Since the end of World War II, the U.S. Navy has provided a stabilizing global presence, preserving freedom of navigation, ensuring the enforcement of international laws, and reassuring allies of our commitment to mutual defense. During this time the overwhelming conventional warfighting capability of the U.S. fleet has proved an effective deterrent for potential aggressors. The operational context, however, has changed. Shifts in the balance of power since the end of the Cold War, increasingly complex rules of engagement, and the American public’s war weariness have reduced the utility of conventional maritime military deterrence, especially when this power is threatened as a counter to nonexistential threats. Our adversaries have found a strategic opportunity at the low end of conflict. While the U.S. Navy continues to dominate high-end warfighting, its reluctance to develop the concepts and capabilities to dominate maritime gray zone conflicts risks the erosion of U.S. maritime influence and global security.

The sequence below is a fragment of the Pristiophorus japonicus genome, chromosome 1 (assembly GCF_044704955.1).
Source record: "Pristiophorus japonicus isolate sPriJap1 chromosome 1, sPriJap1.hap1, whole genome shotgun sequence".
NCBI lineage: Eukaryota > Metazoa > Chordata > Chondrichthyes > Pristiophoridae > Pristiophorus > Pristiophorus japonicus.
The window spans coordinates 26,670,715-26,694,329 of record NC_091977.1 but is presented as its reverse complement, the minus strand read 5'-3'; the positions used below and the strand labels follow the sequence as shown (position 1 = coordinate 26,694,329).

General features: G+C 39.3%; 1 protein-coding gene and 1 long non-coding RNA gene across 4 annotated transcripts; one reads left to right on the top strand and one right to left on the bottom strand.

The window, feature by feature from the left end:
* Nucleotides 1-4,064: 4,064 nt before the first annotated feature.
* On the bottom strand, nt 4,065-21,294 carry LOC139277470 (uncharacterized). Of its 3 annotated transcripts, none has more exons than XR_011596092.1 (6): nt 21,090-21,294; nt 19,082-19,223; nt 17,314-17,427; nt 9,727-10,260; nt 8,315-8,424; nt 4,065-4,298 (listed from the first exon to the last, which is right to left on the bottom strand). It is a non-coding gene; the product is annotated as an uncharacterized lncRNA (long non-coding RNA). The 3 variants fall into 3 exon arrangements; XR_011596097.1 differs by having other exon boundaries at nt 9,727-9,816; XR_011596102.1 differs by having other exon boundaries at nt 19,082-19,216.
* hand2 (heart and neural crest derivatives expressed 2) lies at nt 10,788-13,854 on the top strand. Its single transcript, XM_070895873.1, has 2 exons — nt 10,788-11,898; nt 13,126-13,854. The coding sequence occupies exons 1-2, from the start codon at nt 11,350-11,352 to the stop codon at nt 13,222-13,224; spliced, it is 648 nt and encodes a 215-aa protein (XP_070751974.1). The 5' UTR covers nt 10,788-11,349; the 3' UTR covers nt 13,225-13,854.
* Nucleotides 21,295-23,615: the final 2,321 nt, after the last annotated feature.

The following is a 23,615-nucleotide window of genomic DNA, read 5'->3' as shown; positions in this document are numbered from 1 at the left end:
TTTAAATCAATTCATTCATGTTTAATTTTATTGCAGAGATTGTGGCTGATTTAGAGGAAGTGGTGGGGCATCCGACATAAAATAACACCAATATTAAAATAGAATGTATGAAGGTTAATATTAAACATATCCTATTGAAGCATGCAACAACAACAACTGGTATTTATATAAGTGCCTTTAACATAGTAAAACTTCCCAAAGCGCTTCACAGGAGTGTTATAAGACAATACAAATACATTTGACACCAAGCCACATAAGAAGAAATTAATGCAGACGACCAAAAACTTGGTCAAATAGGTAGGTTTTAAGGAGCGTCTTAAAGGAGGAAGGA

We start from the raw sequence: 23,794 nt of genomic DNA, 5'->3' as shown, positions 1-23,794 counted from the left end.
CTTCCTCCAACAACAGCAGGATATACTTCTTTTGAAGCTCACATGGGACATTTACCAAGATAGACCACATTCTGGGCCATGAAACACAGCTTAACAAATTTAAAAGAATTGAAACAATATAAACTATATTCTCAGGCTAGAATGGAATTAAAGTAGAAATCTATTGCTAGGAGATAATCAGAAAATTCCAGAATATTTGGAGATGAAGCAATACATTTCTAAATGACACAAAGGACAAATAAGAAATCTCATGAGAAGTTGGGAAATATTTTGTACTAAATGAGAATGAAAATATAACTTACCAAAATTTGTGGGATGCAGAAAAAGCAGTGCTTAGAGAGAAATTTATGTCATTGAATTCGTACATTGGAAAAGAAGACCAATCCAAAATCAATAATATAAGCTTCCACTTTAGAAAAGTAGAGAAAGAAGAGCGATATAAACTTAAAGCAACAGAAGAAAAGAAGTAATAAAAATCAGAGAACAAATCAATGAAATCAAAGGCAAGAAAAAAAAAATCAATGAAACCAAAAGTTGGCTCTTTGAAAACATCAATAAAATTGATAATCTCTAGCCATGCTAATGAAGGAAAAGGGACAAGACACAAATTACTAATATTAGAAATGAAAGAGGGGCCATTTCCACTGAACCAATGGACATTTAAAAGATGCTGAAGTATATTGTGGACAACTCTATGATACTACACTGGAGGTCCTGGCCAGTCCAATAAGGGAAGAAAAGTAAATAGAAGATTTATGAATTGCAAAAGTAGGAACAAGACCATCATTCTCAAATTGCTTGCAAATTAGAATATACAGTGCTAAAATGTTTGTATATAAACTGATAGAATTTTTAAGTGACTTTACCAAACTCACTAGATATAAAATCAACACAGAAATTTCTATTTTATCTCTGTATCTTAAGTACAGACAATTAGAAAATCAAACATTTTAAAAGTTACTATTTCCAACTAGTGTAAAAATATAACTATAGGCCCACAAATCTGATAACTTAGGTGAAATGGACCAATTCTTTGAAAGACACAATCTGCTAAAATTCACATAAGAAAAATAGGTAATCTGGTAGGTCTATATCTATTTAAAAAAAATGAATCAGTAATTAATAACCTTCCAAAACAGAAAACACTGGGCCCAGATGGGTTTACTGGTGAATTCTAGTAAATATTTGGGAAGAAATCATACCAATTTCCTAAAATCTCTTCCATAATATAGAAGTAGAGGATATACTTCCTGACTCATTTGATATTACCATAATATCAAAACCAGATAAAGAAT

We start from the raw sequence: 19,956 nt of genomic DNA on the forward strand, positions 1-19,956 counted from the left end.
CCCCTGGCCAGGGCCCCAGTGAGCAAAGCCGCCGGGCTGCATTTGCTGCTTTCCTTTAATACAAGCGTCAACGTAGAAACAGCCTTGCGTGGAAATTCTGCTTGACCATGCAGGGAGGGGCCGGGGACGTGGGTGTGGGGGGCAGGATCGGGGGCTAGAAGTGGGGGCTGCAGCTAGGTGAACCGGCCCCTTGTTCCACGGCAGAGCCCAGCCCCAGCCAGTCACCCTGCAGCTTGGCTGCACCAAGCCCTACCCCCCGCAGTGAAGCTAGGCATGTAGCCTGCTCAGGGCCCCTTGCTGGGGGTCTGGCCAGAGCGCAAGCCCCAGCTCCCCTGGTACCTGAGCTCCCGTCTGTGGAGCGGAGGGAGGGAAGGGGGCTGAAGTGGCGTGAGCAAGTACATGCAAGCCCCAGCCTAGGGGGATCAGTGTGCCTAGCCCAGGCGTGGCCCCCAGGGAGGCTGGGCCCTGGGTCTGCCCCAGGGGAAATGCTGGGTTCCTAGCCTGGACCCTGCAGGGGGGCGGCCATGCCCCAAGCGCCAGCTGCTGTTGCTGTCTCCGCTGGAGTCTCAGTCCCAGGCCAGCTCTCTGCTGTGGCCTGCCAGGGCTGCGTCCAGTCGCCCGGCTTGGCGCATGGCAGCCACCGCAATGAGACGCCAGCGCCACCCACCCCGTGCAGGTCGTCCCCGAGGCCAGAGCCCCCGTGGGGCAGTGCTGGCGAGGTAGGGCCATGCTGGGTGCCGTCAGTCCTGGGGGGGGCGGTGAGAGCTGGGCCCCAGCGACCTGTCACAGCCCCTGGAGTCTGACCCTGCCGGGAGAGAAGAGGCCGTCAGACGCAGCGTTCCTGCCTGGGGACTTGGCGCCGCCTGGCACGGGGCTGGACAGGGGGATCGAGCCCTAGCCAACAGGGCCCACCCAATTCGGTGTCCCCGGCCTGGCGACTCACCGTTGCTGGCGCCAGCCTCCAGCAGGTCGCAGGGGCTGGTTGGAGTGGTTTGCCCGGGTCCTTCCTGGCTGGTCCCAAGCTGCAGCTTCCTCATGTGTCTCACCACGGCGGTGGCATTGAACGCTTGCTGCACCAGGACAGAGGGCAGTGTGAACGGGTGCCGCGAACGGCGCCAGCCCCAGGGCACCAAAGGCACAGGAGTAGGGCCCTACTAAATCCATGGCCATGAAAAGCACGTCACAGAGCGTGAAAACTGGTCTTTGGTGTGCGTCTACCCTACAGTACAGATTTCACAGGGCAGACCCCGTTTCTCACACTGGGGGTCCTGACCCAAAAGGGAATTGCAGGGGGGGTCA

Low-End Perils to U.S. Security